Back at S.T.A.R. Labs, Ronnie and Stein are pretty happy to be separated from one another. Sure, they got their bodies back and are reunited with their lovers, but these two really dislike each other. That’s another thing that’s shaky with this episode — why exactly do they hate each other? Is it the resentment of sharing a body and mind? Are they just really different people? A stronger script or maybe more time could have explored that, but it seems they need to be at odds so that they can eventually come together again.

The two are psychically linked, which is a big problem for someone who doesn’t like pizza. (Also: who doesn’t like pizza? People who have never had good pizza. Carry on.) And it’s attracted the attention from the not-so-friendly military, led by General Eiling.

Eiling wants to use Firestorm in combat against terrorism. And Ebola (lol). Soldiers equipped with flight and fire will be unstoppable compared to other countries who don’t have these supersoldier. I always find this to be a stupid argument when the G-man gets involved in mutant myth. Other countries will develop their own serums to fight against yours, just like what happened with the nuclear arms race. Just once, I would like to see a G-man as similarly minded as me.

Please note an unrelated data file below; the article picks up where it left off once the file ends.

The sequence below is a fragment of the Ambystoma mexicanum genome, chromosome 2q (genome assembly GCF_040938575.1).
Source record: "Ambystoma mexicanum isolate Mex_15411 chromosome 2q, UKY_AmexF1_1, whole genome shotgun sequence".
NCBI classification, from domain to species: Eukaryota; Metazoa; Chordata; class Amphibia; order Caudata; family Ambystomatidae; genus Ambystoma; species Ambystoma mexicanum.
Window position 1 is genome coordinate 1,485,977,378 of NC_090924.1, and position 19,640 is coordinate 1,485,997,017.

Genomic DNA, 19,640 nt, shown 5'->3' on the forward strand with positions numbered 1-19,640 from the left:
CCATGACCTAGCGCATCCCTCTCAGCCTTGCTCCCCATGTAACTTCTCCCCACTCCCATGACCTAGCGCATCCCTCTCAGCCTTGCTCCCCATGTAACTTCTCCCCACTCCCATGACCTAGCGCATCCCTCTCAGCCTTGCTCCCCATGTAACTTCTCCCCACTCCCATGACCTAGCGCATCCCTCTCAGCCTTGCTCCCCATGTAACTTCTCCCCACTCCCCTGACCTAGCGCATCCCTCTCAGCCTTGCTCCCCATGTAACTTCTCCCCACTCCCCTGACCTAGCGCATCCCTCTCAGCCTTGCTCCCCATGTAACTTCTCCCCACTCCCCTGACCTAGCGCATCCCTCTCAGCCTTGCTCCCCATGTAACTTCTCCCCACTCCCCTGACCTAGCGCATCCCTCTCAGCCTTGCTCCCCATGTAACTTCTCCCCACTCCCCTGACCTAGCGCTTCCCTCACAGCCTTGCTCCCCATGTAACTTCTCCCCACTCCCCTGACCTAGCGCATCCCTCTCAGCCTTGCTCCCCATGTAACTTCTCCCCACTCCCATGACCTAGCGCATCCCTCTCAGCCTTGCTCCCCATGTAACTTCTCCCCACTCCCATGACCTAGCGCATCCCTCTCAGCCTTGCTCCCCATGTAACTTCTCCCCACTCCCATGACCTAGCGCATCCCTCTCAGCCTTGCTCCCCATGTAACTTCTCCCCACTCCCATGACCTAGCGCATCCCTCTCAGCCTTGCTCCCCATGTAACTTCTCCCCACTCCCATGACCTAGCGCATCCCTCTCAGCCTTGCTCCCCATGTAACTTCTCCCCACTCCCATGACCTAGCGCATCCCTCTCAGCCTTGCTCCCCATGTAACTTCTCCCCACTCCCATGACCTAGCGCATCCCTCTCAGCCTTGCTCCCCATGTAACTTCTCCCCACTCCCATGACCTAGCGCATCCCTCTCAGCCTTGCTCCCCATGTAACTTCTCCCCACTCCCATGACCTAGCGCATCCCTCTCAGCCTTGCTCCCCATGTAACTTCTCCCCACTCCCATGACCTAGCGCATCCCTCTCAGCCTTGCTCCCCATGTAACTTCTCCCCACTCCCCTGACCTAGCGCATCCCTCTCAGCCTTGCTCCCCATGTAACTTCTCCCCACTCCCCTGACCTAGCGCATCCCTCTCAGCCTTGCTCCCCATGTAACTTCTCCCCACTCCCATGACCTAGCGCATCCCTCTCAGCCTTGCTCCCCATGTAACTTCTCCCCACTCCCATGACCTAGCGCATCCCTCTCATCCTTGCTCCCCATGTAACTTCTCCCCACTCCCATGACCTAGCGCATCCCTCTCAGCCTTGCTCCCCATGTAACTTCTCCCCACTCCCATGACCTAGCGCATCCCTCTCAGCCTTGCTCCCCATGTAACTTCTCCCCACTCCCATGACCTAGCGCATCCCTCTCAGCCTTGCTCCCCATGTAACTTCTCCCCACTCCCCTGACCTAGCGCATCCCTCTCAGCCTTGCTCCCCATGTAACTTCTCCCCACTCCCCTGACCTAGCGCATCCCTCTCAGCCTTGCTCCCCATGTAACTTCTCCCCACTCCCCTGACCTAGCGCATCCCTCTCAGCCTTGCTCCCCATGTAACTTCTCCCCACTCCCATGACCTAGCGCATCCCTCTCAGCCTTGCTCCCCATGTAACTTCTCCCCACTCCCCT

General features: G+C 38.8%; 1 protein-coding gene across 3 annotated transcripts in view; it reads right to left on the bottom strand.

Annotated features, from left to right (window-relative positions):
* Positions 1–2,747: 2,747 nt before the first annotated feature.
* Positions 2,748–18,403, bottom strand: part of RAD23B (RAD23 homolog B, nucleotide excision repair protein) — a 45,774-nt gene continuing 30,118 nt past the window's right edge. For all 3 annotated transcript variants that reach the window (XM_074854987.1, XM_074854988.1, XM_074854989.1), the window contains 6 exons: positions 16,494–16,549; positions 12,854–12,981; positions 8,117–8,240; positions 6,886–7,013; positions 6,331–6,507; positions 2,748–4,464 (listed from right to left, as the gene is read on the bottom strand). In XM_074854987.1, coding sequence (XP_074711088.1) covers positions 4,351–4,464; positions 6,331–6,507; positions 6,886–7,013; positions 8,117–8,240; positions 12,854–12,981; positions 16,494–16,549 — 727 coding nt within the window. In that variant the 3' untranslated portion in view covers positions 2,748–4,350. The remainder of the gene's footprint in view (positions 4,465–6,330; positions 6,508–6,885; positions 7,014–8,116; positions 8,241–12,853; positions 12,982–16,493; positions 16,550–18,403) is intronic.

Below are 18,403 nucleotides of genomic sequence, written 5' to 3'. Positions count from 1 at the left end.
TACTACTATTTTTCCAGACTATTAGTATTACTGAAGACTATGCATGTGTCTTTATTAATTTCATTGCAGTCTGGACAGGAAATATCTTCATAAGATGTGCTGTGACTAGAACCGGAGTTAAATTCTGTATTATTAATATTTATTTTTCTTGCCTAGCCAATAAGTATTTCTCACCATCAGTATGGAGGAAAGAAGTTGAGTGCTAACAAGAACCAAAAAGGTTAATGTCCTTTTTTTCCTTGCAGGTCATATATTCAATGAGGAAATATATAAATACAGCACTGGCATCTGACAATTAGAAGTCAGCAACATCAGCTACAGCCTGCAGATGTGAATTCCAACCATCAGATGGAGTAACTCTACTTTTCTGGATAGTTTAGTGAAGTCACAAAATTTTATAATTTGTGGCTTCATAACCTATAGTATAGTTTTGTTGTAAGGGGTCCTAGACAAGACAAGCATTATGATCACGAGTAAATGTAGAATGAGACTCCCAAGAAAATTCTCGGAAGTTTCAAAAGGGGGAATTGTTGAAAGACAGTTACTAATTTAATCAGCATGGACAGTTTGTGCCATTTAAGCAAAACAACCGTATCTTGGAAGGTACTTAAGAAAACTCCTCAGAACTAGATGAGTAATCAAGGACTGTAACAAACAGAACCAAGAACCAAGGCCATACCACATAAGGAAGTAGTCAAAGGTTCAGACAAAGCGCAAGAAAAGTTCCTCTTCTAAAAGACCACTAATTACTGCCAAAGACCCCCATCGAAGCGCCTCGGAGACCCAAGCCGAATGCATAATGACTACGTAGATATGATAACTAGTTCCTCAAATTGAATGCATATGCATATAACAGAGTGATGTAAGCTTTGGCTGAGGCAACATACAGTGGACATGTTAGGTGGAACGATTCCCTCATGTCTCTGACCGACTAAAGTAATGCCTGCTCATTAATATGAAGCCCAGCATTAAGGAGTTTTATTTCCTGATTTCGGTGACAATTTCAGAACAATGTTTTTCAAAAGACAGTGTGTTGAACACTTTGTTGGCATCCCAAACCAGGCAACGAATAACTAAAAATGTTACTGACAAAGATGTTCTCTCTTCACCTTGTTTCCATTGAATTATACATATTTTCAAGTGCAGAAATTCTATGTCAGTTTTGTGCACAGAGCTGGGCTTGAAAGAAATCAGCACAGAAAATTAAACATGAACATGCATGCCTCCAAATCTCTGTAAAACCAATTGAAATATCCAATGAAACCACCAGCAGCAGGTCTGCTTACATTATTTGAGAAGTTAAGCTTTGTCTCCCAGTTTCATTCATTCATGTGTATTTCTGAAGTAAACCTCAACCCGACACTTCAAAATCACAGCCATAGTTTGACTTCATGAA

Anyway, Eiling tries to capture Ronnie and Caitlin and fails magnificently thanks to the Flash, who he happens to incapacitate with a bunch of metal, kinetic stopping pins (insert headache here). So he grabs the less chiseled Stein instead with the go-ahead from Wells. After some standard torture, the duo connect psychically to figure out where he’s being held. A quick trip with the Flash takes them to a military base miles away for a quick rescue mission. That is, until the Flash is hit with some burning chemicals that he can only resist by creating a vacuum where he can’t burn. 

Meanwhile, the duo decide to peacefully join together to once again become Firestorm. Flaming on, it flies away back to S.T.A.R. Labs, where Firestorm can separate at will. It is now time for Firestorm to say goodbye to their loved ones and venture off until the next time The Flash needs a friendly metahuman. Does no one remember that Wells just did a really shady thing?

Back to the Future vs. Terminator vs. The Future